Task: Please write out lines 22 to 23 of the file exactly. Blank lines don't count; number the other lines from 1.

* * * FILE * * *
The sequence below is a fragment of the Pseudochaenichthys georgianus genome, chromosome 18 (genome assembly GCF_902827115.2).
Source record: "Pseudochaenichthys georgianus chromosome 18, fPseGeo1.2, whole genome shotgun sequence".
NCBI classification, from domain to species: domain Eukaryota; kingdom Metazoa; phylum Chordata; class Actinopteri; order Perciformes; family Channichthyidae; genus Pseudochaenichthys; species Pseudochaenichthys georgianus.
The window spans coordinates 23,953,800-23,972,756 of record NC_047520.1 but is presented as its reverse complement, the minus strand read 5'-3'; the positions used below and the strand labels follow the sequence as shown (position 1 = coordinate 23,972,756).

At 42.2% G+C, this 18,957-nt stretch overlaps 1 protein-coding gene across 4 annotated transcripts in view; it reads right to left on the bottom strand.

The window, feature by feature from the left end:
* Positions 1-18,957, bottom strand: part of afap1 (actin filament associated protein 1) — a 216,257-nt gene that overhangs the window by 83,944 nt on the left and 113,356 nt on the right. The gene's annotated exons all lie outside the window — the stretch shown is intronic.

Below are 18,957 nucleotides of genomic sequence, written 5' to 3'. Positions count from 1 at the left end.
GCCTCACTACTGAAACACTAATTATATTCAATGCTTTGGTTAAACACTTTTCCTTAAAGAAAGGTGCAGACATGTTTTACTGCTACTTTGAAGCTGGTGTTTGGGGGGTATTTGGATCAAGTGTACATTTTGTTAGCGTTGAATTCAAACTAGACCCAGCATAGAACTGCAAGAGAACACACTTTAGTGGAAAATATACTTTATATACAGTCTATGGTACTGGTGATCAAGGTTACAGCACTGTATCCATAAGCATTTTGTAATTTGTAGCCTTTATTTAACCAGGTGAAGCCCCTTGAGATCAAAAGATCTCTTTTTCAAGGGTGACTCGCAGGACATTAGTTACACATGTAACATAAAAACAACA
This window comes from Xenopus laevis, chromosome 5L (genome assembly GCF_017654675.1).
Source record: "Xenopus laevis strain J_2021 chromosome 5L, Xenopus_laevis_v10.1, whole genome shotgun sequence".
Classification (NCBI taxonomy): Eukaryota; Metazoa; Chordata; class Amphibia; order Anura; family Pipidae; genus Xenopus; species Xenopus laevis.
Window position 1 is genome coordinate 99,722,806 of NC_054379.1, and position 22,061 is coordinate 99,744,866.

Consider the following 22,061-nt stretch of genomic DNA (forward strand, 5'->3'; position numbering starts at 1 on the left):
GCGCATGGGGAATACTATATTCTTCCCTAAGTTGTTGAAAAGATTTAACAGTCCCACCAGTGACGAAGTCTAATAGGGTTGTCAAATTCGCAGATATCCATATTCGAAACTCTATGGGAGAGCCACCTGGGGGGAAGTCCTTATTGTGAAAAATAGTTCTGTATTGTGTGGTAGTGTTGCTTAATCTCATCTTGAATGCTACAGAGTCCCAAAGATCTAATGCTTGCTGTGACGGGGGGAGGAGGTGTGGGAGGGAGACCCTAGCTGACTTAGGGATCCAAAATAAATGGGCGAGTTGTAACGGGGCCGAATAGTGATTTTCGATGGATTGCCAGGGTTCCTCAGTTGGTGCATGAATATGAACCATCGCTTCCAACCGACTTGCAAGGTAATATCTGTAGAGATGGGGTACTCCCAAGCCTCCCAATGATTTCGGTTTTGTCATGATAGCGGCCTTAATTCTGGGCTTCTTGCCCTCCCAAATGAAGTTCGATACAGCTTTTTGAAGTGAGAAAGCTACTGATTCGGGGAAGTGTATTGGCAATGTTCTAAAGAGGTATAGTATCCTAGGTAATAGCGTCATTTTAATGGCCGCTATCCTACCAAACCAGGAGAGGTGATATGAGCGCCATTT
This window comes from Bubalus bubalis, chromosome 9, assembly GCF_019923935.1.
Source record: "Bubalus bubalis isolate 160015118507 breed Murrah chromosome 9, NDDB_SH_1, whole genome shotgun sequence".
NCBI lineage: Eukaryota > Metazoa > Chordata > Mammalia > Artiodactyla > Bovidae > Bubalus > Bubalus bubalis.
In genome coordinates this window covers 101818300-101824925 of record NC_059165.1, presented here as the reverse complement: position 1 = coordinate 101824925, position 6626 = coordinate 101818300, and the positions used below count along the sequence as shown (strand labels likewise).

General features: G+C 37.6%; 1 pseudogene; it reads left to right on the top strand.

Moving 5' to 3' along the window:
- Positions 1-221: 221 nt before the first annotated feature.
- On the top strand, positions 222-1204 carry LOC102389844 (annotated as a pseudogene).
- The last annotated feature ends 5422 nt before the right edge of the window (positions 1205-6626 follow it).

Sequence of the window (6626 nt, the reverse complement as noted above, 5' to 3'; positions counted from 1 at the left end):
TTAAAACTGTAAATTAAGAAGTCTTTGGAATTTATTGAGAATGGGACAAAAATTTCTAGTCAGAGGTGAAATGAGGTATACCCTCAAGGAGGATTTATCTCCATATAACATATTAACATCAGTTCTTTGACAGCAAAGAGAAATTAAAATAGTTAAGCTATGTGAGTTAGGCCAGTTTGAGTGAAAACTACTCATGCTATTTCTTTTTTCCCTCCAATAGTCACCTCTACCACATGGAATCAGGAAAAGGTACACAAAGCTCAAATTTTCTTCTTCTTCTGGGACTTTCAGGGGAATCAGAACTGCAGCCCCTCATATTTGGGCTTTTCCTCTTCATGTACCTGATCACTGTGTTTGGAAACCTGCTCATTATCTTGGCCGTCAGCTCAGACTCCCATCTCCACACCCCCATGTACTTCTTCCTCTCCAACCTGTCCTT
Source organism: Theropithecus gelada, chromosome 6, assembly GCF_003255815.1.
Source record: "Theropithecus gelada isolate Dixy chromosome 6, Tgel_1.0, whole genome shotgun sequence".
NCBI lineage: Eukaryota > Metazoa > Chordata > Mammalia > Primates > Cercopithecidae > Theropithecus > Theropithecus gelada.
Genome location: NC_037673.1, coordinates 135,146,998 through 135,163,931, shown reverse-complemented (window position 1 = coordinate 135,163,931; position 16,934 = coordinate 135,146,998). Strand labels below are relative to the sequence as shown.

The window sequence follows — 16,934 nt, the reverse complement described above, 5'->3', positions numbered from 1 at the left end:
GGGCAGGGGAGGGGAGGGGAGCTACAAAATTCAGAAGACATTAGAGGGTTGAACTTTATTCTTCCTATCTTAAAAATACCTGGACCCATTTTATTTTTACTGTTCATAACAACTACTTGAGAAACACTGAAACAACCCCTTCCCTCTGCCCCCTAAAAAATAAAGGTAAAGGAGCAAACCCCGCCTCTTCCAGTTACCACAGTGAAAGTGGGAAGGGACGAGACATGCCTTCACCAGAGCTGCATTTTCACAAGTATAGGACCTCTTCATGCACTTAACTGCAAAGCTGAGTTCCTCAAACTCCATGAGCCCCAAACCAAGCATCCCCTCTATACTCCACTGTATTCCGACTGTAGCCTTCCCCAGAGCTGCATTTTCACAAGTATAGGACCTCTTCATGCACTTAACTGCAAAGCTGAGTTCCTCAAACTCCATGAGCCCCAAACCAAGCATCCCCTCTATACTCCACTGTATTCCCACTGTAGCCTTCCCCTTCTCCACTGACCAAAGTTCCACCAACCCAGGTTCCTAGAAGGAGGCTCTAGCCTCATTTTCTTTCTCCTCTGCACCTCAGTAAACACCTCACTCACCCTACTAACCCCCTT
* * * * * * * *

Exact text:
- Positions 1-221: 221 nt before the first annotated feature.
- On the top strand, positions 222-1204 carry LOC102389844 (annotated as a pseudogene).